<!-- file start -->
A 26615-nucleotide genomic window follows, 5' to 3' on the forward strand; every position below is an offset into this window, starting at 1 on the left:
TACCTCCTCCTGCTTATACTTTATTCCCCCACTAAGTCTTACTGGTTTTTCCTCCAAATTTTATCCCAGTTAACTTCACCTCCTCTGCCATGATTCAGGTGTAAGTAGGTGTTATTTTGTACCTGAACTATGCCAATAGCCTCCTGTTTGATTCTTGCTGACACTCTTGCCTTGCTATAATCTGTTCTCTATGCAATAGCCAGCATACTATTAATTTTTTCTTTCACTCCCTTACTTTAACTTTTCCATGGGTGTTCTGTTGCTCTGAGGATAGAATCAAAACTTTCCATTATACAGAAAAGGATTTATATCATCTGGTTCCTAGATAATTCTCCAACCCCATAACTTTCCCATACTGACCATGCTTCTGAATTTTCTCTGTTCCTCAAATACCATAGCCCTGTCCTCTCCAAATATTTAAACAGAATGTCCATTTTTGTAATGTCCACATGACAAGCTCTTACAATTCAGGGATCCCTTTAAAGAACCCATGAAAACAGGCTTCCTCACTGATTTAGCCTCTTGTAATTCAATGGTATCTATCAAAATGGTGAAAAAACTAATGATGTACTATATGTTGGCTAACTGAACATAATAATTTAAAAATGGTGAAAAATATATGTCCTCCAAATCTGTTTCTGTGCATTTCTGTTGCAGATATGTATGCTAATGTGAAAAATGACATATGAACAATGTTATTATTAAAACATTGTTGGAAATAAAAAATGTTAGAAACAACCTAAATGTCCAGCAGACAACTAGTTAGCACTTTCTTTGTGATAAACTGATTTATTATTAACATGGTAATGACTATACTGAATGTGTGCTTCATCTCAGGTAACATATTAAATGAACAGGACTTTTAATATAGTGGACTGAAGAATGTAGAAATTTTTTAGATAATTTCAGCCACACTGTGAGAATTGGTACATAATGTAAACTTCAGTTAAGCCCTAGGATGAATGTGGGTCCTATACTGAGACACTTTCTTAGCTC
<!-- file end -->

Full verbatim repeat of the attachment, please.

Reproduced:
A 26615-nucleotide genomic window follows, 5' to 3' on the forward strand; every position below is an offset into this window, starting at 1 on the left:
TACCTCCTCCTGCTTATACTTTATTCCCCCACTAAGTCTTACTGGTTTTTCCTCCAAATTTTATCCCAGTTAACTTCACCTCCTCTGCCATGATTCAGGTGTAAGTAGGTGTTATTTTGTACCTGAACTATGCCAATAGCCTCCTGTTTGATTCTTGCTGACACTCTTGCCTTGCTATAATCTGTTCTCTATGCAATAGCCAGCATACTATTAATTTTTTCTTTCACTCCCTTACTTTAACTTTTCCATGGGTGTTCTGTTGCTCTGAGGATAGAATCAAAACTTTCCATTATACAGAAAAGGATTTATATCATCTGGTTCCTAGATAATTCTCCAACCCCATAACTTTCCCATACTGACCATGCTTCTGAATTTTCTCTGTTCCTCAAATACCATAGCCCTGTCCTCTCCAAATATTTAAACAGAATGTCCATTTTTGTAATGTCCACATGACAAGCTCTTACAATTCAGGGATCCCTTTAAAGAACCCATGAAAACAGGCTTCCTCACTGATTTAGCCTCTTGTAATTCAATGGTATCTATCAAAATGGTGAAAAAACTAATGATGTACTATATGTTGGCTAACTGAACATAATAATTTAAAAATGGTGAAAAATATATGTCCTCCAAATCTGTTTCTGTGCATTTCTGTTGCAGATATGTATGCTAATGTGAAAAATGACATATGAACAATGTTATTATTAAAACATTGTTGGAAATAAAAAATGTTAGAAACAACCTAAATGTCCAGCAGACAACTAGTTAGCACTTTCTTTGTGATAAACTGATTTATTATTAACATGGTAATGACTATACTGAATGTGTGCTTCATCTCAGGTAACATATTAAATGAACAGGACTTTTAATATAGTGGACTGAAGAATGTAGAAATTTTTTAGATAATTTCAGCCACACTGTGAGAATTGGTACATAATGTAAACTTCAGTTAAGCCCTAGGATGAATGTGGGTCCTATACTGAGACACTTTCTTAGCTC